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wshaffer
Apparently, The Biggest Loser is still going 
4th-Jan-2016 09:20 am
ace
So, it's not news that The Biggest Loser is terrible, but this article adds at least one new reason why it's terrible to the list: I wouldn't necessarily have guessed that rapid fat loss plus intensive exercise would slow down your resting metabolic rate even more than just rapid fat loss.

"Ravussin and his team compared 12 people from The Biggest Loser with 12 people who lost similar amounts of weight via gastric bypass surgery. Because of the former’s extreme exercise regimens, the show’s contestants lost less muscle and more fat than the surgery group, but their drop in resting metabolic rate was double that of the gastric bypass group."

I found the full text of the actual study (http://www.ncbi.nlm.nih.gov/pmc/articles/PMC3387402/). How much did the contestants resting metabolic rate drop by? An average of 504kcal/day beyond what could be accounted for by their weight loss alone. That's a substantial number of calories.

Lots more research needs to be done to figure out exactly what caused the drop in resting metabolic rate, but I think the takeaway lesson here is that significant caloric restriction plus intense exercise is a bad combo.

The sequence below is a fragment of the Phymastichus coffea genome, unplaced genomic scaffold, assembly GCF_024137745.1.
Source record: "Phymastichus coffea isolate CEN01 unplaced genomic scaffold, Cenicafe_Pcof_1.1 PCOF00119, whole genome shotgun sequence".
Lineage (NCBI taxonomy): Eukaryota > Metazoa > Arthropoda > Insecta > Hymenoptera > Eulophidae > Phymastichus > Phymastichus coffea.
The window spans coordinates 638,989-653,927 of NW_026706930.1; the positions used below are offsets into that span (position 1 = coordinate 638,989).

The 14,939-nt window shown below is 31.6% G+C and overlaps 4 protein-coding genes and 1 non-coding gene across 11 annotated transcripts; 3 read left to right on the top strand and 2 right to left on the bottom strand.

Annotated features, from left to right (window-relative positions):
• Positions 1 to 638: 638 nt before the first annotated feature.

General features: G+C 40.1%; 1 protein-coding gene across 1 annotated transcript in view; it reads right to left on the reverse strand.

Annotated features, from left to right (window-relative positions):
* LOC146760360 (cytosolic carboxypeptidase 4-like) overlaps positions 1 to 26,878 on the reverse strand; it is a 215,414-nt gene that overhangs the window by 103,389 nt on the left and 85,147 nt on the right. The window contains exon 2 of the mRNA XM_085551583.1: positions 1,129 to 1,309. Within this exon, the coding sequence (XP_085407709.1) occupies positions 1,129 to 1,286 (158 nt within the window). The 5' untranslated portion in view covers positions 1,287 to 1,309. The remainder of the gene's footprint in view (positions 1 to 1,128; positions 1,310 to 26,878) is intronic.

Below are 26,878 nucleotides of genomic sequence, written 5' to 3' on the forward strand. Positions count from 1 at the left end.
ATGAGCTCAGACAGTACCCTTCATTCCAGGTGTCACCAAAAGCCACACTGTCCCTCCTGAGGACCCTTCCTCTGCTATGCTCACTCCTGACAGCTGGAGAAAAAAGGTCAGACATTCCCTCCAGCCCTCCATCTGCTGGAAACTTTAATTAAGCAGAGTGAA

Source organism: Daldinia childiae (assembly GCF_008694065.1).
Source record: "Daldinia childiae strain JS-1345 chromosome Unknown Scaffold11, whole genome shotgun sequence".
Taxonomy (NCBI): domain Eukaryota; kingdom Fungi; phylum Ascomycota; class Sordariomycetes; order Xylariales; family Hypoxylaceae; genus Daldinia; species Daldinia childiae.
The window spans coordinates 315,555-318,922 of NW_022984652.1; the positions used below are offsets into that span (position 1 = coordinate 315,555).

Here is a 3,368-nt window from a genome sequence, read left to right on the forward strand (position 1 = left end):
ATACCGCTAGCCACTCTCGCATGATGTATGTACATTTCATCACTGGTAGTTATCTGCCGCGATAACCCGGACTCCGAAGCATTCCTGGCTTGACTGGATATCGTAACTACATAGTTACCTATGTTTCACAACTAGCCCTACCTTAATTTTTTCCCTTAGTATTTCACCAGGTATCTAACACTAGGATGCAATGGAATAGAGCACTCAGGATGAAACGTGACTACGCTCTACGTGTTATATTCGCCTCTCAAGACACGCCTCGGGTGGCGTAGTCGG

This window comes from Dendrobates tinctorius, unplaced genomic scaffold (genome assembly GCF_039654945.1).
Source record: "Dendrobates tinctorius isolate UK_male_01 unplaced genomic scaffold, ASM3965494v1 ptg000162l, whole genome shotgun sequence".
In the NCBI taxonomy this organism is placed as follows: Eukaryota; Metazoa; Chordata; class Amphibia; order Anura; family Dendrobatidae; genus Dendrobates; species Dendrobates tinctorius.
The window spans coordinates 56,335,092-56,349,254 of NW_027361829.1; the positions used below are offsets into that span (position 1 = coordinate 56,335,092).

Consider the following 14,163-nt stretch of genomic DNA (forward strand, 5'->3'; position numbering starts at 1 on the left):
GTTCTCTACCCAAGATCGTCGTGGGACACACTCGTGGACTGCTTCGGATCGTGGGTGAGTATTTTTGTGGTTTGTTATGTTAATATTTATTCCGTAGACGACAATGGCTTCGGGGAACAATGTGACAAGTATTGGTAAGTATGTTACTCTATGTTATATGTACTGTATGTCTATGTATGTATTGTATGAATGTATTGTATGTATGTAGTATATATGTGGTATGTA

Comments 
4th-Jan-2016 08:17 pm (UTC)
Interesting that you wouldn't have guessed that. It seems "obvious" (i.e., probable) to me, because of how "set point" works.

The Biggest Loser is one of the most terrible shows ever, imo.
4th-Jan-2016 09:30 pm (UTC)
It's true that this result does square with what we know about set points. I guess I'd had an intuition that for most people who aren't contestants on terrible weight loss shows, that the set point was mostly the result of people quite sensibly reducing their voluntary physical activity or increasing their food intake as the stress of maintaining such a huge caloric deficit got to be too much. This research demonstrates that even if you override those factors, your body is still really good at not letting you starve yourself.

Really, my own approach to Health at Every Size is so shaped by the idea that "The prize of thinness is not worth the misery it would take to get there," that I tend to forget how much evidence there is that getting there at all is impossible for most people no matter how much misery they are willing to put themselves through.
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